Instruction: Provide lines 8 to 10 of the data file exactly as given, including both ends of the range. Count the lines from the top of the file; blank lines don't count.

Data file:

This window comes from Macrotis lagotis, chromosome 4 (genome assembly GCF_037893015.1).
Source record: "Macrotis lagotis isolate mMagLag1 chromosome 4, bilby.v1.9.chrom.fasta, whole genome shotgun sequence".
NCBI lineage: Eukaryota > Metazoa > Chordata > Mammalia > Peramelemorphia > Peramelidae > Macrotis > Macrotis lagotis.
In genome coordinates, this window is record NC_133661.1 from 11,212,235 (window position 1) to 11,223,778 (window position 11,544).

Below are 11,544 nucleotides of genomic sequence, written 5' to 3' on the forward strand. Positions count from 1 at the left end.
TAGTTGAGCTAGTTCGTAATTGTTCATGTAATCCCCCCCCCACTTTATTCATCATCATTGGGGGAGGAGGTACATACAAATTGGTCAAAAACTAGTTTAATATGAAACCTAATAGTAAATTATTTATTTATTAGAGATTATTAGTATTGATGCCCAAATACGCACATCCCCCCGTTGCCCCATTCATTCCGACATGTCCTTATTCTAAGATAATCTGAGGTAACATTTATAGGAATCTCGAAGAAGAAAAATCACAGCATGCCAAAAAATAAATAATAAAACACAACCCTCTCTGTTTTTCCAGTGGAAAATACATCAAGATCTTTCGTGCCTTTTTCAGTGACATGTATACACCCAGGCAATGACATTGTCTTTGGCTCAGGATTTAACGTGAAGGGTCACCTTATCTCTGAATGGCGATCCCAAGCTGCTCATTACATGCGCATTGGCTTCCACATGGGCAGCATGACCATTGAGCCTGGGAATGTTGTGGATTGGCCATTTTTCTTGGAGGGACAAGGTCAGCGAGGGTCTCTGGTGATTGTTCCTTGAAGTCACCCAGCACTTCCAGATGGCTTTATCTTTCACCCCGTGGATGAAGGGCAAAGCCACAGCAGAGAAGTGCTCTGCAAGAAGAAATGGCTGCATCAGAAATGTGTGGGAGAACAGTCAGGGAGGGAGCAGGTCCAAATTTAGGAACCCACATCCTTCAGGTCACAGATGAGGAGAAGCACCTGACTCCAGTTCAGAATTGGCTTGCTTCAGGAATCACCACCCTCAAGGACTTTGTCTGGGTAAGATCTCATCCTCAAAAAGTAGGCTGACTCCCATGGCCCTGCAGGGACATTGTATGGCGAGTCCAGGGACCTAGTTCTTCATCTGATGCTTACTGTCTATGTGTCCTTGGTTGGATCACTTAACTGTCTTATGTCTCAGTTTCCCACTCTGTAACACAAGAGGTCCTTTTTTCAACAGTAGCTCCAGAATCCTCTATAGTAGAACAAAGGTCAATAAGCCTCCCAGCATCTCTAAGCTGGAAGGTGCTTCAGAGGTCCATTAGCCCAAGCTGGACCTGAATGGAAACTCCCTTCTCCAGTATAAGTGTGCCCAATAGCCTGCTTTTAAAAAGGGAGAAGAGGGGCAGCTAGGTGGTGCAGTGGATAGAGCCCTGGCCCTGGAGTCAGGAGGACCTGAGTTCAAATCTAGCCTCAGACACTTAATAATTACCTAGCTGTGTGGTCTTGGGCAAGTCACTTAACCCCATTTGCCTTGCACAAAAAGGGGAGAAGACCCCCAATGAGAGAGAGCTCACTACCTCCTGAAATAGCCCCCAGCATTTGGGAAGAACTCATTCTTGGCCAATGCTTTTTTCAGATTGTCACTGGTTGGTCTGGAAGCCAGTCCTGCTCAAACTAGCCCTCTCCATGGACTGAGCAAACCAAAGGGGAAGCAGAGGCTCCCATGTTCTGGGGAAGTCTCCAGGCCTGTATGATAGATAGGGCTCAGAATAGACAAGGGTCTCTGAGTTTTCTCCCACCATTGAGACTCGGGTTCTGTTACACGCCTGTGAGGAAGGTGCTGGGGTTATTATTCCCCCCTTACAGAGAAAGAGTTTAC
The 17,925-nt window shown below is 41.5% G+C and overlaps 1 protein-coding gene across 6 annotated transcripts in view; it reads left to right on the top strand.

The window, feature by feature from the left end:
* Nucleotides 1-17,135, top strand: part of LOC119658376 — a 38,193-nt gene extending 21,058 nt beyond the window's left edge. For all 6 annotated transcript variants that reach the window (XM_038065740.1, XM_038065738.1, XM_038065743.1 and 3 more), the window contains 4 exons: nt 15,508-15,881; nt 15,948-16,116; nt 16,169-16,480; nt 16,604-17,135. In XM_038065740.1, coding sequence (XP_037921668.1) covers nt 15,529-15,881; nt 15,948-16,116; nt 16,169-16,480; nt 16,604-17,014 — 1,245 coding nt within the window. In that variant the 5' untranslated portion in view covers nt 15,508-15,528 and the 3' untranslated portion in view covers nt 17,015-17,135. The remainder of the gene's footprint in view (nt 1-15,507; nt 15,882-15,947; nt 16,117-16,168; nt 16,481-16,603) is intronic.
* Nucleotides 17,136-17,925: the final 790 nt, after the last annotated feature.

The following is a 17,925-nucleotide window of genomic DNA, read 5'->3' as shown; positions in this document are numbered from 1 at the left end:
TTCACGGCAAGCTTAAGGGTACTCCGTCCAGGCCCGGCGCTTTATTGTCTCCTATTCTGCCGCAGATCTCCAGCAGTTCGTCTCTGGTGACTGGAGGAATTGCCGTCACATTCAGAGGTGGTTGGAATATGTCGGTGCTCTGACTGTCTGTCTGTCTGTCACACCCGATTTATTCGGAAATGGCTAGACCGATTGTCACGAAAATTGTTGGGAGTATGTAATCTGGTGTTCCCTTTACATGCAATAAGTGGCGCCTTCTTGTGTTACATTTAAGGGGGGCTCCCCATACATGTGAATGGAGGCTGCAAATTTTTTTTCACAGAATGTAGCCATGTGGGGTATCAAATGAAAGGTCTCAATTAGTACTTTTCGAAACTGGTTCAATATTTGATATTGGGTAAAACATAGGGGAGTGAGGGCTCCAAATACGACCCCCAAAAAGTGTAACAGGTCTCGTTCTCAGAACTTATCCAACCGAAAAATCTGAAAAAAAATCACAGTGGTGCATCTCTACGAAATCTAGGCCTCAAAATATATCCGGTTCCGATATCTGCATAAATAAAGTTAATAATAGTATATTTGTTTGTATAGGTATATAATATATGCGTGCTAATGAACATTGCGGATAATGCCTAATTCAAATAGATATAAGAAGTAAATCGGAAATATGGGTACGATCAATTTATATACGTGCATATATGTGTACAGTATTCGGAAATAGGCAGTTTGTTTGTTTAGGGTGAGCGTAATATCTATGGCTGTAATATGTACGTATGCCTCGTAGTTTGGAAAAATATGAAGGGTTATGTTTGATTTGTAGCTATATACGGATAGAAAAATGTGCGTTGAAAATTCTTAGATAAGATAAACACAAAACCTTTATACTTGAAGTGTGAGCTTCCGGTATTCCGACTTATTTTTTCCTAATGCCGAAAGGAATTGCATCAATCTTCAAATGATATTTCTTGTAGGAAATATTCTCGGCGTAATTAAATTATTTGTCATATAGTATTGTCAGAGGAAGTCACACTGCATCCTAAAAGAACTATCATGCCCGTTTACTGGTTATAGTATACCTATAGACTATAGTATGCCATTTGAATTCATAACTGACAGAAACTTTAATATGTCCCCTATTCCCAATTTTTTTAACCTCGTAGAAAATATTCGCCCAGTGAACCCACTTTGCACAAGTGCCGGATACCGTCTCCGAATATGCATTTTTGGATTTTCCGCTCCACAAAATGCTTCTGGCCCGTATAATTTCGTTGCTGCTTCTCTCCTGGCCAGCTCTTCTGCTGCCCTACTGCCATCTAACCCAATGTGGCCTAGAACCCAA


The window, feature by feature from the left end:
* Nucleotides 1-17,135, top strand: part of LOC119658376 — a 38,193-nt gene extending 21,058 nt beyond the window's left edge. For all 6 annotated transcript variants that reach the window (XM_038065740.1, XM_038065738.1, XM_038065743.1 and 3 more), the window contains 4 exons: nt 15,508-15,881; nt 15,948-16,116; nt 16,169-16,480; nt 16,604-17,135. In XM_038065740.1, coding sequence (XP_037921668.1) covers nt 15,529-15,881; nt 15,948-16,116; nt 16,169-16,480; nt 16,604-17,014 — 1,245 coding nt within the window. In that variant the 5' untranslated portion in view covers nt 15,508-15,528 and the 3' untranslated portion in view covers nt 17,015-17,135. The remainder of the gene's footprint in view (nt 1-15,507; nt 15,882-15,947; nt 16,117-16,168; nt 16,481-16,603) is intronic.
* Nucleotides 17,136-17,925: the final 790 nt, after the last annotated feature.